If you have specific examples of states/institutions taking action to help patients with chronic pain, please consider it sharing it with the AMA. Information can be sent to [email protected].

Message from the AAPM President about COVID-19

​AAPM has been monitoring CDC guidance related to COVID-19. Today AAPM President Ajay D. Wasan, MD MSc issued the following message to members.

Dear Colleagues:

By now I am sure that you have received many lengthy COVID emails and so I will get to the point. AAPM has been monitoring CDC guidance related to COVID-19, and we offer the following thoughts to our members:

The CDC suggests delaying and not having patients come into the office for elective medical care. Certainly, it is a difficult issue to determine to what extent pain care is ‘elective’ vs. medically necessary, and the consideration for limiting outpatient pain care also depends on the extent of COVID-19 and the risk of acquiring it in your area.

At the very least it seems prudent to reschedule elective procedures/injections, initial evaluations, and follow-up visits in those patients at a high risk of complications from COVID-19. These subgroups include those 65 years old or older, those with important medical comorbidities (such as cardiac disease, pulmonary disease, or diabetes), the immunocompromised, and patients coming from nursing homes or long-term care facilities.

The CDC and the Trump administration have encouraged telemedicine visits in place of in-person follow up visits for elective medical care. The DEA has confirmed that it is reasonable in this crisis to renew controlled substance prescriptions after a telemedicine evaluation or telephone discussion with the patient when appropriate and if consistent with state law (such as by electronic prescribing to avoid a high risk patient coming in for a routine opioid follow up visit).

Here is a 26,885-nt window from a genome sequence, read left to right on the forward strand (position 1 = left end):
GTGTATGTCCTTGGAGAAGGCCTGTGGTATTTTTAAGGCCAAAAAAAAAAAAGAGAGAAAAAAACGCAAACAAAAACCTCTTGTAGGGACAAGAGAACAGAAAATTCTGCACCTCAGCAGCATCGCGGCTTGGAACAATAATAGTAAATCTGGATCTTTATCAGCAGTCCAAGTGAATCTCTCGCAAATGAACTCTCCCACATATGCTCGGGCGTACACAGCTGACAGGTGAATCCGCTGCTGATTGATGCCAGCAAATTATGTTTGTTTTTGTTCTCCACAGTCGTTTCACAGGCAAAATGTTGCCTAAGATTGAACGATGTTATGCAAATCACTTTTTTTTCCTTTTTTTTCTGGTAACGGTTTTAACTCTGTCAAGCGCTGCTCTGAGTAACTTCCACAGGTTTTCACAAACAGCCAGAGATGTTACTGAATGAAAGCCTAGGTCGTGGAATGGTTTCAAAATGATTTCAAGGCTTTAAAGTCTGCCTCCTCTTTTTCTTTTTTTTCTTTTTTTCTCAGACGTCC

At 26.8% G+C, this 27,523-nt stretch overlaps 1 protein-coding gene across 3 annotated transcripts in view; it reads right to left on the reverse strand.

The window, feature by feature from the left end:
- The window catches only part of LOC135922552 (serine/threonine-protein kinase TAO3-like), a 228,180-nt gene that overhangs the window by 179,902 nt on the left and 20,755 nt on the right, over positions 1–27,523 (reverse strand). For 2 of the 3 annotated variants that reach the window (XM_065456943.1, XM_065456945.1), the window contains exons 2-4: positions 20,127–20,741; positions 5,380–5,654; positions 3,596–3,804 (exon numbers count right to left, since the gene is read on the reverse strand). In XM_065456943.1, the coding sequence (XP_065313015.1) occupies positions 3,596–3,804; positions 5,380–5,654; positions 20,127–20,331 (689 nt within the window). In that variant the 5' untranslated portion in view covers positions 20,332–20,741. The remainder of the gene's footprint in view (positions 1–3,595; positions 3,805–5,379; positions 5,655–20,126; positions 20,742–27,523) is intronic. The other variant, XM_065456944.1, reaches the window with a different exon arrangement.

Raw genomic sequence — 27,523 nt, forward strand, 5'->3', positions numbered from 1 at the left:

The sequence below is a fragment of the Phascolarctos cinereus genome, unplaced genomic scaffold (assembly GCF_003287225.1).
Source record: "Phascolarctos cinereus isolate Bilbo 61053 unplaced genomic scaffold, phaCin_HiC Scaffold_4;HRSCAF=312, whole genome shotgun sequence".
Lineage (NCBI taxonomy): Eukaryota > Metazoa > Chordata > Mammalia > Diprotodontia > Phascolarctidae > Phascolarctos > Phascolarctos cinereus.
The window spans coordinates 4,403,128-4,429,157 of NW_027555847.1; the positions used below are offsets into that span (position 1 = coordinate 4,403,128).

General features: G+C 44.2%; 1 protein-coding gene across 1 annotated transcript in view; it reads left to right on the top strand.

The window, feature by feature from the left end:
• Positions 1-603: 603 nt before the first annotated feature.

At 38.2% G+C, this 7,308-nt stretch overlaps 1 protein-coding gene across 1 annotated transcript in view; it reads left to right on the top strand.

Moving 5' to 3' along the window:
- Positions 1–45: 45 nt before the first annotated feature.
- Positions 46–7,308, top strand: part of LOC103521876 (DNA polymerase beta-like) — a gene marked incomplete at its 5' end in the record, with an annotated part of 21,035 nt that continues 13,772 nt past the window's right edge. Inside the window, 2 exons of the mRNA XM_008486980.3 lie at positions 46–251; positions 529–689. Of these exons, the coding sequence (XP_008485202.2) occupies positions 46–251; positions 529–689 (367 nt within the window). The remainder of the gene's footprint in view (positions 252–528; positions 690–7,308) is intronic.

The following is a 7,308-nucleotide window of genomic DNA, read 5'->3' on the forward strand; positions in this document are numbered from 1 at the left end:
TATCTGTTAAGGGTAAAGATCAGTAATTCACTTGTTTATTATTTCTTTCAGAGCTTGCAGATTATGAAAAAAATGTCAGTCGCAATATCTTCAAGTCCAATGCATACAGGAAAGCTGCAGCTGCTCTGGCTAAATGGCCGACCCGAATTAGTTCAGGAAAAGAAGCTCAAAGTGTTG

CMS has also relaxed the requirements for using telemedicine codes for billing and they have pledged to pay for these codes equivalent to in person visits. There are weblinks below that explain further how to use these codes effectively in your practice.

We are all struggling to adjust—both professionally and personally. In the coming weeks, our American Academy of Pain Medicine (AAPM) will work to keep us abreast of developments that are specific to our practice areas. Initially, we are providing updated billing and coding guidance that are consistent with the latest messaging coming from CMS regarding the expanded use of telemedicine codes. These insights were prepared under the guidance of the AAPM’s Coding and Reimbursement Committee, which represents our specialty at the CPT and RUC, and regularly provides information to AAPM members in the bi-monthly AAPM e-Newsletter.

Our AAPM will continue to monitor developments that are particular to pain medicine. Thank you for your continuing efforts on behalf of our patients.

Ajay D. Wasan, MD MSc
President AAPM

Pain Medicine Journal
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American Academy of Pain Medicine